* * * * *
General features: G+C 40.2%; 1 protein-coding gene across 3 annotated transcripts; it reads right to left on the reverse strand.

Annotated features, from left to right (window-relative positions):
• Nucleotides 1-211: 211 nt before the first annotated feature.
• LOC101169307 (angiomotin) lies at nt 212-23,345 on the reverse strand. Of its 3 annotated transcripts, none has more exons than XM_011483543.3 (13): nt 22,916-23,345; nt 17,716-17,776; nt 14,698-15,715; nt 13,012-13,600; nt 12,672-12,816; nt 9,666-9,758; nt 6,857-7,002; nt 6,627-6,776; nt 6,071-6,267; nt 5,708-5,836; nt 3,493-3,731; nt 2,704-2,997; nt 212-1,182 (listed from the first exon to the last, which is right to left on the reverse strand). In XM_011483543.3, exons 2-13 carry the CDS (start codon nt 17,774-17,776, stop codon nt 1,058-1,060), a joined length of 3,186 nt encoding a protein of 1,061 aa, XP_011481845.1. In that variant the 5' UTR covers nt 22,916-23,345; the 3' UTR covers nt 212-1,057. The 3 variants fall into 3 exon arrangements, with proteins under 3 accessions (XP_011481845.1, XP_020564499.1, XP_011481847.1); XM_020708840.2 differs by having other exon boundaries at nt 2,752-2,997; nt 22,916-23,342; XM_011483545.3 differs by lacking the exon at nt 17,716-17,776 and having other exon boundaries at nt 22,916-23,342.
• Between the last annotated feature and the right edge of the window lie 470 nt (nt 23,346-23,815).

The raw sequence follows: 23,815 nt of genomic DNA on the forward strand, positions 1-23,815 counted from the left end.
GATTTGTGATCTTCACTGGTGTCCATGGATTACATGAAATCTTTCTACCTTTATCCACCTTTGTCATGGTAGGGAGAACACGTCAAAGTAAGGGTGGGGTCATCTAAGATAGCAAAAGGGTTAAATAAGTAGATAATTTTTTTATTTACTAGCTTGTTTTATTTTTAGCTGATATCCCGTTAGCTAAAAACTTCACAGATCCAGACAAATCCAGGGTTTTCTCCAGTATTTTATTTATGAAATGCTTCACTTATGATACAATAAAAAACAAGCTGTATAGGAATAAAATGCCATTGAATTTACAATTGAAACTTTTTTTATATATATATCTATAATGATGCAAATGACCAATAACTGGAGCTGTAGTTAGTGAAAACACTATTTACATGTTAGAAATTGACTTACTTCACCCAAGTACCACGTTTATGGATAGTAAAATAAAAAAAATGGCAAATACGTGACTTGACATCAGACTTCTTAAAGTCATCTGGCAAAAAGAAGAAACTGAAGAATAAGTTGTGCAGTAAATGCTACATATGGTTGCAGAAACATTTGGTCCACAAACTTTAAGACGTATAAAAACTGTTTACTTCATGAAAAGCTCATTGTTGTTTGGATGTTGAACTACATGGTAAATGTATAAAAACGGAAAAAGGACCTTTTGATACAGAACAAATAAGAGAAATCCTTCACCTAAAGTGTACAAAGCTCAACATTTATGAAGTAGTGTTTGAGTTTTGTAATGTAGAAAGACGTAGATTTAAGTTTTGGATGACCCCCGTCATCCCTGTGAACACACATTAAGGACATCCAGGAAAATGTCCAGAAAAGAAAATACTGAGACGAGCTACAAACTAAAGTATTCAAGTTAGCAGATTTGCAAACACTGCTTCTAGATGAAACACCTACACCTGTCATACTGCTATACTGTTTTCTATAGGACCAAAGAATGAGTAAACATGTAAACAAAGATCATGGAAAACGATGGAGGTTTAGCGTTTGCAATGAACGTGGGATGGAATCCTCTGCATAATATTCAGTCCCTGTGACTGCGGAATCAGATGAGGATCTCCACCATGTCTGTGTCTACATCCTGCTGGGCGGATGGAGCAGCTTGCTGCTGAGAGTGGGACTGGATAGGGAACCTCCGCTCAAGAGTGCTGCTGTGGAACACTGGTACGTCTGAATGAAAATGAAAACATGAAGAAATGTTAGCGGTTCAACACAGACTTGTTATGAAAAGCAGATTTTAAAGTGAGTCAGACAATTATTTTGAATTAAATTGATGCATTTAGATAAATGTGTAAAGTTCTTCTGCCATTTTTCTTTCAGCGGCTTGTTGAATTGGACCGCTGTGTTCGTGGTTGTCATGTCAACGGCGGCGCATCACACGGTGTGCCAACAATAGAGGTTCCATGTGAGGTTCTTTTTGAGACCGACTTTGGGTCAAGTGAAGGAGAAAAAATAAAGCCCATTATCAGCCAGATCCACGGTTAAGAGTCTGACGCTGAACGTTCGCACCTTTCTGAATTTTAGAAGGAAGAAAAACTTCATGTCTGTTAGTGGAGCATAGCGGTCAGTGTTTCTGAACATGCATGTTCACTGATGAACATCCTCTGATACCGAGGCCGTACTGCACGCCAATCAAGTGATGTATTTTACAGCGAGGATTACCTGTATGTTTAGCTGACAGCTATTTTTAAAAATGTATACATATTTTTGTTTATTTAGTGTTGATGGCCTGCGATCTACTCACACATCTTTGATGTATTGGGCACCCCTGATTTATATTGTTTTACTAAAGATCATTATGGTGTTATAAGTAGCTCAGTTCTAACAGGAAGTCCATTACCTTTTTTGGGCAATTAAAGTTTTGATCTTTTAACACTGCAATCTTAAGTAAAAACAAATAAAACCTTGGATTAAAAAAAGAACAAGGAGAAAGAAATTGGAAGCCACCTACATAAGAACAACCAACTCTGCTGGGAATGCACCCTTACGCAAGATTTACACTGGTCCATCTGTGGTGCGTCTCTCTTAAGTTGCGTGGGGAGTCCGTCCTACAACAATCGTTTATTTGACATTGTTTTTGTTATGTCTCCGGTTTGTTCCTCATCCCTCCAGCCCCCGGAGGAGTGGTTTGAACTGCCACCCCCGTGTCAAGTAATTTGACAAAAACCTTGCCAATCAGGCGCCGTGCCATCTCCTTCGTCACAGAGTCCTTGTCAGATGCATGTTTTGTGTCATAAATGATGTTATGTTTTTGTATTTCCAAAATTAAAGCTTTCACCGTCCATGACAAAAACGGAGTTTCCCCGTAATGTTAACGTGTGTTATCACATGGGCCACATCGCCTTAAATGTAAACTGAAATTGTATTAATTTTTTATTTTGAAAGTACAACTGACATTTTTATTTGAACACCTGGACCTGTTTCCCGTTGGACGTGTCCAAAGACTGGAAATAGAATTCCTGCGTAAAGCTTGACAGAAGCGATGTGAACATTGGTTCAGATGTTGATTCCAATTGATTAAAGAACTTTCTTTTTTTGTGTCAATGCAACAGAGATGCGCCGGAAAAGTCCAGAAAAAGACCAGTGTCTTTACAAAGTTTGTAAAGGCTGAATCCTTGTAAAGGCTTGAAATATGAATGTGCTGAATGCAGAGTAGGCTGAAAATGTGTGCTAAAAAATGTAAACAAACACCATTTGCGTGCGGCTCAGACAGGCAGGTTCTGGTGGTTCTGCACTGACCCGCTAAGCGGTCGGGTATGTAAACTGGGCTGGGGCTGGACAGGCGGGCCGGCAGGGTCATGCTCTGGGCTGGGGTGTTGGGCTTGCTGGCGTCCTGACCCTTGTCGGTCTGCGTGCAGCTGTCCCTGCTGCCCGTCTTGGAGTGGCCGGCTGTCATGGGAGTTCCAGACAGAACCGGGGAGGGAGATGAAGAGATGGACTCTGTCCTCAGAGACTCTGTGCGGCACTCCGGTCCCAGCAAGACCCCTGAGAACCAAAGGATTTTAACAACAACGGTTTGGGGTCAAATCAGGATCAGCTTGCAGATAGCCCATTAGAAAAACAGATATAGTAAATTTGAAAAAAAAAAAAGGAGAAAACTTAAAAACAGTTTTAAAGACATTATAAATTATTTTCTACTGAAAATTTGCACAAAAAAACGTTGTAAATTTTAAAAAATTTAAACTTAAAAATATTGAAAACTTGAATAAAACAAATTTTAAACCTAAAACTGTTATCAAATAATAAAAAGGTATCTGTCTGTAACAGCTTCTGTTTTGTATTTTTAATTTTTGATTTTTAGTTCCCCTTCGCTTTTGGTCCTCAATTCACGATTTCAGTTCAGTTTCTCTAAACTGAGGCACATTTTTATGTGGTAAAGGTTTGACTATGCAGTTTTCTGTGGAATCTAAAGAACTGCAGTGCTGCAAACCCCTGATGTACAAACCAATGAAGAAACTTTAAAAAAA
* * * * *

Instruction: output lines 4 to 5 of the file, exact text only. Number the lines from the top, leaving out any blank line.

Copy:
• LOC101169307 (angiomotin) lies at nt 212-23,345 on the reverse strand. Of its 3 annotated transcripts, none has more exons than XM_011483543.3 (13): nt 22,916-23,345; nt 17,716-17,776; nt 14,698-15,715; nt 13,012-13,600; nt 12,672-12,816; nt 9,666-9,758; nt 6,857-7,002; nt 6,627-6,776; nt 6,071-6,267; nt 5,708-5,836; nt 3,493-3,731; nt 2,704-2,997; nt 212-1,182 (listed from the first exon to the last, which is right to left on the reverse strand). In XM_011483543.3, exons 2-13 carry the CDS (start codon nt 17,774-17,776, stop codon nt 1,058-1,060), a joined length of 3,186 nt encoding a protein of 1,061 aa, XP_011481845.1. In that variant the 5' UTR covers nt 22,916-23,345; the 3' UTR covers nt 212-1,057. The 3 variants fall into 3 exon arrangements, with proteins under 3 accessions (XP_011481845.1, XP_020564499.1, XP_011481847.1); XM_020708840.2 differs by having other exon boundaries at nt 2,752-2,997; nt 22,916-23,342; XM_011483545.3 differs by lacking the exon at nt 17,716-17,776 and having other exon boundaries at nt 22,916-23,342.
• Between the last annotated feature and the right edge of the window lie 470 nt (nt 23,346-23,815).